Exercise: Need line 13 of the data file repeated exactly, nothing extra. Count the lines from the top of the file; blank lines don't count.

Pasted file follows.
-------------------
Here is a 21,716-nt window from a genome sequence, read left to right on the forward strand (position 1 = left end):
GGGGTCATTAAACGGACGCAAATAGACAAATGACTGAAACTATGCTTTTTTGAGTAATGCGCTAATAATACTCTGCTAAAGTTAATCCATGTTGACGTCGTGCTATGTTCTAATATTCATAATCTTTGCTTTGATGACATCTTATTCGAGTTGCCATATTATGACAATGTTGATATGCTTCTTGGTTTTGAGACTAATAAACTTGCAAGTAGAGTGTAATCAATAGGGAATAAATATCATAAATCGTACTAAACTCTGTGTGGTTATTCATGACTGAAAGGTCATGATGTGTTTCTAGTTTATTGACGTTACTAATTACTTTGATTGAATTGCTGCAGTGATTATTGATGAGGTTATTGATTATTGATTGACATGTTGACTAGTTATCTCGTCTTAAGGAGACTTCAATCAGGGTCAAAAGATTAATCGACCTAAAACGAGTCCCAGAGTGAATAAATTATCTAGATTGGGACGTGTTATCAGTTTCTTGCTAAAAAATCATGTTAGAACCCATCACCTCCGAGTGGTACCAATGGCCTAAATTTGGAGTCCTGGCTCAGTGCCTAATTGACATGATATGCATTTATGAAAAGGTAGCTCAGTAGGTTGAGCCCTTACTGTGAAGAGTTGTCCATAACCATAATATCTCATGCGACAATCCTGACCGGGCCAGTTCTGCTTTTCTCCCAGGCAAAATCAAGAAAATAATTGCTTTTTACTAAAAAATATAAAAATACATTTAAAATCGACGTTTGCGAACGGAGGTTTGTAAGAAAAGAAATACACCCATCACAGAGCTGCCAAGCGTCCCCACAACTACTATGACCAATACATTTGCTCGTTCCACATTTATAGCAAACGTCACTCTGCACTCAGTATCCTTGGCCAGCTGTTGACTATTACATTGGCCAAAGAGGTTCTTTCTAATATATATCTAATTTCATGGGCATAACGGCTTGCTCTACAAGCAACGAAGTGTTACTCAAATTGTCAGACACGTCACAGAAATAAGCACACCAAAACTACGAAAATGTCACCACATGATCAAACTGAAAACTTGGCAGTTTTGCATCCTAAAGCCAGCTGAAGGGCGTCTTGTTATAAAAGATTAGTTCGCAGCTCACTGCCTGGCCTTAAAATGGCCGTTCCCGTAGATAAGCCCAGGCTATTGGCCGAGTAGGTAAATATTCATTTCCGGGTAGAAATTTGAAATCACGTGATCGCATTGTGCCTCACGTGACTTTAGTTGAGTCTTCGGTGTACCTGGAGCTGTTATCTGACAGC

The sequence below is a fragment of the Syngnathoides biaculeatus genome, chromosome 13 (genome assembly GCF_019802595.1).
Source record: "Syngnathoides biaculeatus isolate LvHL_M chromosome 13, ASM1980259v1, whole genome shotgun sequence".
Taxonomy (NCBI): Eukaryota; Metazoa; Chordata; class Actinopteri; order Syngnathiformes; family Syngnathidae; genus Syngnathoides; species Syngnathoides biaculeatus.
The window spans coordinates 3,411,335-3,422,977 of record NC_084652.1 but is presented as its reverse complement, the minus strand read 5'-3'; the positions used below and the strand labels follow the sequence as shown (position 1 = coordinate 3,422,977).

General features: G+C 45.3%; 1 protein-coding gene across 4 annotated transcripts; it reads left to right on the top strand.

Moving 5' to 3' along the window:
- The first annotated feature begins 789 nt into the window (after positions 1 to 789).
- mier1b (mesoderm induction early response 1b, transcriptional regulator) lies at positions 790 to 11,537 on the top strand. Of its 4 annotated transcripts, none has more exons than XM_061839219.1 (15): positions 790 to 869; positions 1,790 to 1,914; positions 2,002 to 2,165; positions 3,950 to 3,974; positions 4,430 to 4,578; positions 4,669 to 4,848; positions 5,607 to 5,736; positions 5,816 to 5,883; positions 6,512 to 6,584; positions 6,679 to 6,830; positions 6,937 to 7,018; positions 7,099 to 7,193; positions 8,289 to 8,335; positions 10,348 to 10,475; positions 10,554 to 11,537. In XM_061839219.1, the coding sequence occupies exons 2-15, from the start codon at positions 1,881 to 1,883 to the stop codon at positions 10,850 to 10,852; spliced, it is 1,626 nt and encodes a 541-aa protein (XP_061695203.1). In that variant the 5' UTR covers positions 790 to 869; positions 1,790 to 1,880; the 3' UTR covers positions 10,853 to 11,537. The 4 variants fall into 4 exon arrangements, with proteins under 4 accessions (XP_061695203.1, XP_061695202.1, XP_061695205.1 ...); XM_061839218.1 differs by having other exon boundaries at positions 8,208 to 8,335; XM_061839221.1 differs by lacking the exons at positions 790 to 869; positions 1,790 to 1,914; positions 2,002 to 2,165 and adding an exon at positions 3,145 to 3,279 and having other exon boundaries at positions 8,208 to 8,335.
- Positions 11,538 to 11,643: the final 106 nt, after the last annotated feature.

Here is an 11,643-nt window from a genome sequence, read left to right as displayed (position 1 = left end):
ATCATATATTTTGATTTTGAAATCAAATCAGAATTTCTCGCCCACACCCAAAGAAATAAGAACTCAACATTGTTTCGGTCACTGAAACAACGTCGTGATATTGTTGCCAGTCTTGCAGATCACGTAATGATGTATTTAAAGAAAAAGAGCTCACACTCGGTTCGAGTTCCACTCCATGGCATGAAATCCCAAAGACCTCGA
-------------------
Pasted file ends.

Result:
ATCATATATTTTGATTTTGAAATCAAATCAGAATTTCTCGCCCACACCCAAAGAAATAAGAACTCAACATTGTTTCGGTCACTGAAACAACGTCGTGATATTGTTGCCAGTCTTGCAGATCACGTAATGATGTATTTAAAGAAAAAGAGCTCACACTCGGTTCGAGTTCCACTCCATGGCATGAAATCCCAAAGACCTCGA